gets its sense through a tacit correlation with a series 
of events in Time. 

Now the intrinsic sense of a series of events in Time 
is essentially bound up with the distinction between 
past, present, and future. A precedes B because A is 
past when B is present. We may begin by asking 
whether there is any spatial analogy to the distinction 
of past, present, and future. We shall find that there 
is, but that once more it is not ultimately useful, because 
it involves a reference to these very temporal character- 
istics on which it is supposed to throw light. The 
obvious analogy to Now in Time is Here in Space. 

Here is primarily the name of a certain region in 
the continuum of possible positions that one's body 
can take up. When Here, is used as a predicate, as 
when I say, "So and so is here," I mean that so and 
so is within a region whose boundaries I can reach 
with little or no walking. The peculiarity of Here is 
its peculiar kind of ambiguity. Here, as used by me, 
is understood to describe a different region from that 
which is described by the same word, as used by you. 
As used by me, it means " near me" ; as used by you 
it means "near you." It is thus a word which has a 
partially different meaning as used by every different 
observer, simply because an essential part of its mean- 
ing is a relation to the particular observer who is 
using it. 

We must notice, however, that Here has a second 
ambiguity. It not only has a different meaning as 
used by you and by me at the same time, it also has 
a different meaning as used by either of us at different 
times. By Here I always mean that region which is 
near me at the time of speaking. This difference of 
meaning at two moments need not betray itself by a 
difference of application, though it often does. If I 
stand still for five minutes the region which I call 



TIME AND CHANGE 59 

Here at the end of the time will be the same as that 
which I called Here at the beginning ; but, if I have 
moved, the difference in meaning will also be accom- 
panied by a difference in application.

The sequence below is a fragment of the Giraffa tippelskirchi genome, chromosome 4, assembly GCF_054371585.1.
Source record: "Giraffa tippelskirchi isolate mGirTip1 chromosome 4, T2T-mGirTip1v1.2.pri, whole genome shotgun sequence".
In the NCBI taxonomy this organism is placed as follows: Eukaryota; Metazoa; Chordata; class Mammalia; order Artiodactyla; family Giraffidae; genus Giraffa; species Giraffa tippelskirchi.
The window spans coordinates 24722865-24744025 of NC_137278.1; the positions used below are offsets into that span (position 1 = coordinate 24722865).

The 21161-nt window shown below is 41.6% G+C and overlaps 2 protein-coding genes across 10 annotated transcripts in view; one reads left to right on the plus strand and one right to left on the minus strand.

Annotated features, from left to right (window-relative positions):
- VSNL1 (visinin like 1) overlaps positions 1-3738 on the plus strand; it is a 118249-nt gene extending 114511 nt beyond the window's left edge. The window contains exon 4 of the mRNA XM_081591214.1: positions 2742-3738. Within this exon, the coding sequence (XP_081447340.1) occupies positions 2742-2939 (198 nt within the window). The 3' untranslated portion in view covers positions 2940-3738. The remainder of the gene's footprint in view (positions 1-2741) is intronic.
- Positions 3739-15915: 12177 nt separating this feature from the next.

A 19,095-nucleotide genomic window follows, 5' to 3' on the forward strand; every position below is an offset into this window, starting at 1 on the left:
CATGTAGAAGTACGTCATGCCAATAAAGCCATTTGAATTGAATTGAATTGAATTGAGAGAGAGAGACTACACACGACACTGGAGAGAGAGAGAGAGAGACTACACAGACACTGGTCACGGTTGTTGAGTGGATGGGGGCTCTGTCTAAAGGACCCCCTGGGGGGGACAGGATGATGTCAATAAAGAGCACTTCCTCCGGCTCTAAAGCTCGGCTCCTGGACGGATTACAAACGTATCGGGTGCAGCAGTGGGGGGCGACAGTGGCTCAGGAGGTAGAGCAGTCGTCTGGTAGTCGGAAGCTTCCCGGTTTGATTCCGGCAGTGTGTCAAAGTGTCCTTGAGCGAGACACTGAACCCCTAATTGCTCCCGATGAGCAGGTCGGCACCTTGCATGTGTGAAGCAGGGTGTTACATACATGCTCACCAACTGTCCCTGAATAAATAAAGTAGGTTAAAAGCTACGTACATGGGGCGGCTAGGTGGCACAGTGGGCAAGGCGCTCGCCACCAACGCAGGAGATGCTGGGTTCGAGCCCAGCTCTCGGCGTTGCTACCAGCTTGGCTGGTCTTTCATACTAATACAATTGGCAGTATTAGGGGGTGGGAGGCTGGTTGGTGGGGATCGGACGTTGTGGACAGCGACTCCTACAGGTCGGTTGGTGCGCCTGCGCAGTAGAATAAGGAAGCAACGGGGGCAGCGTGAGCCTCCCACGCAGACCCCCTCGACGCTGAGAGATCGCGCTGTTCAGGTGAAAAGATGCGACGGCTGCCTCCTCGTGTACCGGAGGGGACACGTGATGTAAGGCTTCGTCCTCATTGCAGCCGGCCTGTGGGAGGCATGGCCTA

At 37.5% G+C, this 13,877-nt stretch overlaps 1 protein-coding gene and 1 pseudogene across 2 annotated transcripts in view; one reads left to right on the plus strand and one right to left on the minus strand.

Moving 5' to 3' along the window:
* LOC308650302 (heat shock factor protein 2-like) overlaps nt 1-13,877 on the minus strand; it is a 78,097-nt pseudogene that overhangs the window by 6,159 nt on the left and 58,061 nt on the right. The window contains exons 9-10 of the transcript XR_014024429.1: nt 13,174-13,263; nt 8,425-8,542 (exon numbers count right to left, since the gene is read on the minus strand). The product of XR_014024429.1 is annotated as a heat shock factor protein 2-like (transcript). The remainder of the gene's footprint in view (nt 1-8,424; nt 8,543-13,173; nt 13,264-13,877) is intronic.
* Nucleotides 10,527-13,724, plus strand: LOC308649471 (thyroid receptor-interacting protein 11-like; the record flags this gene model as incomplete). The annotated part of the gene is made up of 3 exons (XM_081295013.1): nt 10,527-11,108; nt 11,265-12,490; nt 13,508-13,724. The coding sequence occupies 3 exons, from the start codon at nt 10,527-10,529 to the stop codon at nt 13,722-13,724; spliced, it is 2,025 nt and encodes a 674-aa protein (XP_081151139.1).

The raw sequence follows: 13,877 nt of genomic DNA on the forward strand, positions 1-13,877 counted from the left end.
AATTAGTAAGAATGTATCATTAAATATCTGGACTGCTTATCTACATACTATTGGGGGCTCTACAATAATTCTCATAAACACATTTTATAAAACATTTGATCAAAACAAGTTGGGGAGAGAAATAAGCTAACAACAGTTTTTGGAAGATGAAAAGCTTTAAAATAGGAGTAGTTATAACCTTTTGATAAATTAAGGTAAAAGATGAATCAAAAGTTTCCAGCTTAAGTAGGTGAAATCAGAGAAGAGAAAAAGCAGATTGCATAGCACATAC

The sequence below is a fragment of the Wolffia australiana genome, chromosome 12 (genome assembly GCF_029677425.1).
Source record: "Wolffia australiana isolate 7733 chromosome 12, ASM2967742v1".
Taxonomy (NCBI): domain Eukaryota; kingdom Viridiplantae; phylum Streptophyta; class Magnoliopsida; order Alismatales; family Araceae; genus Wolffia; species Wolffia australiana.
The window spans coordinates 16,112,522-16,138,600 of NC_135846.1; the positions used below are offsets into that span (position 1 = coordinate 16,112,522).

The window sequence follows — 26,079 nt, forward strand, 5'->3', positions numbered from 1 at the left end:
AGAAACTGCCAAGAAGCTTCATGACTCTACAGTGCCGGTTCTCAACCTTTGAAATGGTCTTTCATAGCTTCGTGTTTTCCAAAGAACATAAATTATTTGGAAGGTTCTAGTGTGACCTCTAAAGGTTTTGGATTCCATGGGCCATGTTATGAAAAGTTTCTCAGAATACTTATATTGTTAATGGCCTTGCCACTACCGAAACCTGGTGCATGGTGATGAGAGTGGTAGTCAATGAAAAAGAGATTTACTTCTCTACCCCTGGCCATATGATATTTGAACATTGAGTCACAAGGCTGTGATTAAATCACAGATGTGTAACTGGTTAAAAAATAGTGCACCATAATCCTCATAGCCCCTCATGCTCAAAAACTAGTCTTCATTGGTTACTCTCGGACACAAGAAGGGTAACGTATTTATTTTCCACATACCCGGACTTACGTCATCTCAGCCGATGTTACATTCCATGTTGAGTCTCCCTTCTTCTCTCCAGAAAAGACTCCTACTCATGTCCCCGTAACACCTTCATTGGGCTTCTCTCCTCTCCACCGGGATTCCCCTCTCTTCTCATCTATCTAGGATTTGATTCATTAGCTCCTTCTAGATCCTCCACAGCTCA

We can, of course, extract a general meaning of 
" hereness " ; it means "nearness to an observer who 
uses the word Here, at the time when he uses it." But 
obviously Here is a descriptive phrase with a double 
ambiguity, since it refers both to a certain person and 
to a certain date in his history, and does not become 
definite till these two blanks have been filled in by the 
context. 

It is evident then that Here is not going to help us 
to understand Now, since it contains an essential refer- 
ence to Now. We must therefore treat past, present, 
and future on their own account, without expecting any 
help from spatial analogies. Now, the present does 
have a systematic ambiguity such as we noticed in 
Here. Whether it contains an essential reference to 
the particular observer who uses it I will not now 
discuss. The traditional view is that it is neutral as 
between various observers, but we shall later see reason 
to doubt this. However this may be, it is certainly 
ambiguous in another sense. Every place to which 
an observer's body can go is a possible Here. In the 
same way every event either is, has been or will be 
Now, on the ordinary view, provided it be short enough 
to fall into what psychologists call a Specious Present. 

We are naturally tempted to regard the history of 
the world as existing eternally in a certain order of 
events. Along this, and in a fixed direction, we imagine 
the characteristic of presentness as moving, somewhat 
like the spot of light from a policeman's bull's-eye 
traversing the fronts of the houses in a street. What 
is illuminated is the present, what has been illuminated 
is the past, and what has not yet been illuminated is 
the future. The fact that the spot is of finite area 
expresses the fact that the Specious Present is not a 



60 SCIENTIFIC THOUGHT 

mere point but is of finite, though short, duration. 
Such analogies may be useful for some purposes, but 
it is clear that they explain nothing. On this view 
the series 'of events has an intrinsic order, but no 
intrinsic sense. It gains a sense, and we become able 
to talk of one event as earlier than another, and not 
merely of one event as between two others, because the 
attribute of presentness moves along the series in a 
fixed direction. But, in the first place, the lighting of 
the characteristic of presentness now on one event 
and now on another is itself an event, and ought 
therefore to be itself a part of the series of events, and 
not simply something that happens to the latter from 
outside. Again, if events have no intrinsic sense but 
only an intrinsic order, what meaning can we give to 
the assertion that the characteristic of presentness 
traverses the series of events in a fixed direction ? All 
that we can mean is that this characteristic is present at 
B when it is past at A. Thus all the problems which 
the policeman's bull's-eye analogy was invented to 
solve are simply taken out of other events to be heaped